Endangered Language Alliance
Ikota is classified by linguists as a Northwest Bantu language of zone B, within Africa’s massive Niger-Congo language family. Several dialects are mentioned in the literature, including Ndambomo, Ikota-la-hua; Sake, Menzambi, Bougom, and Mahongwé, although the latter is understood by some (e.g. Jacquot 1978, Sima Mve 1990) to be a distinct language. The Mahongwé variety is primarily spoken, probably by a few thousand people at most, in the Mékambo area of Gabon and also between Makokou and Okondja in Gabon’s Haut-Ogooué province. Outsiders may know about the famous masks made by Mahongwé artists.
In the fall 2013, ELA director Daniel Kaufman led a class of 25 students at Columbia University in the documentation and description of Ikota, with our collaborator from Mekambo.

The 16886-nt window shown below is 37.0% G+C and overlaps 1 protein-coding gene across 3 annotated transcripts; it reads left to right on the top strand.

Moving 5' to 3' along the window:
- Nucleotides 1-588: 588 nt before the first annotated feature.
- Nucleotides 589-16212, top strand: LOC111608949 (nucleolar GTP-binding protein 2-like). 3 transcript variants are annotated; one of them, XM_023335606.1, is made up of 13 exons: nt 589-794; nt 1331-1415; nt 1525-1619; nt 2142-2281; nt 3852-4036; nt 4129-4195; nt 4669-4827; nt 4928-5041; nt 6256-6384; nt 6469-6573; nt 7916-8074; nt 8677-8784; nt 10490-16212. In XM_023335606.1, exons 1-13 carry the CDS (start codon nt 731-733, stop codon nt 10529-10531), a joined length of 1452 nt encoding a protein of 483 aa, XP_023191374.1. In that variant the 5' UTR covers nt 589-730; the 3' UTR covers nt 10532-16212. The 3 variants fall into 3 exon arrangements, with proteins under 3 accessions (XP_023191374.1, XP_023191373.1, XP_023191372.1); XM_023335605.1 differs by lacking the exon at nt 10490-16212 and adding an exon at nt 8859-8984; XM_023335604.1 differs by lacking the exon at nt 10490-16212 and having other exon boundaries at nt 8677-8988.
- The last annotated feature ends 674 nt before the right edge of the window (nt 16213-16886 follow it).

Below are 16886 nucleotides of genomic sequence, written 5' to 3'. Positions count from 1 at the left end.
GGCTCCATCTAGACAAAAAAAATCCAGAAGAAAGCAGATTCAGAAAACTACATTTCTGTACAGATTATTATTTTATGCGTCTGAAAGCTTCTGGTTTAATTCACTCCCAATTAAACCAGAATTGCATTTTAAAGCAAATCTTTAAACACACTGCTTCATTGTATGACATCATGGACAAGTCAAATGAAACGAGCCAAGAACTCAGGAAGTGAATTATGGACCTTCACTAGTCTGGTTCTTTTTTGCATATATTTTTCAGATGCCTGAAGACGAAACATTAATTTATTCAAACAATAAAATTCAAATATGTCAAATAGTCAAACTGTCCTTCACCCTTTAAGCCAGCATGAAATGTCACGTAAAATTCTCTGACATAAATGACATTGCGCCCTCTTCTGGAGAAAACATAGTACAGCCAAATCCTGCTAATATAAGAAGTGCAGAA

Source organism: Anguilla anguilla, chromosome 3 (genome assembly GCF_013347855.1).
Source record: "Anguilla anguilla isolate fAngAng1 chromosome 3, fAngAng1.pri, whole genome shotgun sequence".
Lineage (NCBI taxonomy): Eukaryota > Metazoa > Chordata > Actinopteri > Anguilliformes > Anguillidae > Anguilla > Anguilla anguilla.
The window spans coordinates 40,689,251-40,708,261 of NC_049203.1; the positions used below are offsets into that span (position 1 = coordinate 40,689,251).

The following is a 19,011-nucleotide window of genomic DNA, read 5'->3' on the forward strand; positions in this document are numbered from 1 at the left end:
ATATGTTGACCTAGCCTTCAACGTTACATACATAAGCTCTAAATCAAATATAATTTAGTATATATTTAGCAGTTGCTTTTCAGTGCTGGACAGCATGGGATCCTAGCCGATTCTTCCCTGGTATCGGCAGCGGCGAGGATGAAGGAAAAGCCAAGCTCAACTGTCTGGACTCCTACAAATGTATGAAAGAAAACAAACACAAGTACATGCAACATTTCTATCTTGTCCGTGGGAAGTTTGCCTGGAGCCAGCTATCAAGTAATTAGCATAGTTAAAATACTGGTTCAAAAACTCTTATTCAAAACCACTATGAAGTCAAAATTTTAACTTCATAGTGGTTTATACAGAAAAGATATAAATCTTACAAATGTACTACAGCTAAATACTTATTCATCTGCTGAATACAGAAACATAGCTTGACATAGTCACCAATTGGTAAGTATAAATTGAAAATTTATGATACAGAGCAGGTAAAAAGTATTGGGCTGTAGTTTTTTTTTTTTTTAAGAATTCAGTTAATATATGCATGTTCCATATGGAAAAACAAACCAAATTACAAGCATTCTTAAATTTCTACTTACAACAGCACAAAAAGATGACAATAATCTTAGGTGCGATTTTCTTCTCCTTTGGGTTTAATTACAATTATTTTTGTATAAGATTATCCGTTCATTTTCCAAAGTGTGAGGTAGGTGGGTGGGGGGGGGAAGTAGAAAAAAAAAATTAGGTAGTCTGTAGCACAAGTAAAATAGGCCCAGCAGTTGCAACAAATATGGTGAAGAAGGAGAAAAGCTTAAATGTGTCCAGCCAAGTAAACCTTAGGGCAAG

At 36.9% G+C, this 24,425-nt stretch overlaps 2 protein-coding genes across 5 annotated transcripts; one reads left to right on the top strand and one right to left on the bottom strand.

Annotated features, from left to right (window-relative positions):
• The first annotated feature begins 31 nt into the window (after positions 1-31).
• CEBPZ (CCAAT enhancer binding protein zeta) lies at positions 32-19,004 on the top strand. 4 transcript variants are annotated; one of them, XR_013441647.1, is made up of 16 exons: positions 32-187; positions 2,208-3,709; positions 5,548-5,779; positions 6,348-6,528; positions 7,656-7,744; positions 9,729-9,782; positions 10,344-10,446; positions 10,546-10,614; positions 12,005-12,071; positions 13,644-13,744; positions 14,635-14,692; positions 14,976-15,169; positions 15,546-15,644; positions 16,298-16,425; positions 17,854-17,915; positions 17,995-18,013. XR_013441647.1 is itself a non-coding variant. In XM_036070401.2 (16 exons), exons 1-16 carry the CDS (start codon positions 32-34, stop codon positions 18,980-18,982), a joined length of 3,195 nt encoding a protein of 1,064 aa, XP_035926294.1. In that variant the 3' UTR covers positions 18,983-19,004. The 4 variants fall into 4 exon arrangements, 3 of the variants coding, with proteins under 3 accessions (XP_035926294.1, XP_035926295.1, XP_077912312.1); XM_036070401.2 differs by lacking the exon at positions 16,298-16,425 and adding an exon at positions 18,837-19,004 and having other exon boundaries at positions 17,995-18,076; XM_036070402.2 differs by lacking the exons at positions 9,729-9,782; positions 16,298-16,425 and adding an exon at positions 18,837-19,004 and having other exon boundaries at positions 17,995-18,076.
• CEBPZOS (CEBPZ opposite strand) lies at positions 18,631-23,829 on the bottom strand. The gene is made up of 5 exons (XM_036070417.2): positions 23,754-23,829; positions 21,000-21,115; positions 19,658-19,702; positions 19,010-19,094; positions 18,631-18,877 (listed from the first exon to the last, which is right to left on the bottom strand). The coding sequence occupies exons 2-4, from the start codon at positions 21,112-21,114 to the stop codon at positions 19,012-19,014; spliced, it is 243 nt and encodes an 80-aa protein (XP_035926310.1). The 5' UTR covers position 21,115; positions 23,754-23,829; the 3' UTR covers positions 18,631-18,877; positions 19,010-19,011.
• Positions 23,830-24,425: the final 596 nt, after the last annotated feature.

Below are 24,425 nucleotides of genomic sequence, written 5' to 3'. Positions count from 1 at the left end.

ELA volunteers who have contributed substantially to the project since then include kevin Kwong, who has annotated several texts, and Greg Feliu, who is describing the sound system of the language.
A modified Swadesh list with possessors and plurals can be heard below.
The growing corpus of recordings made in class and small group sessions is updated regularly and can be browsed below. Key edited texts are in the Youtube playlist above, with subtitles forthcoming.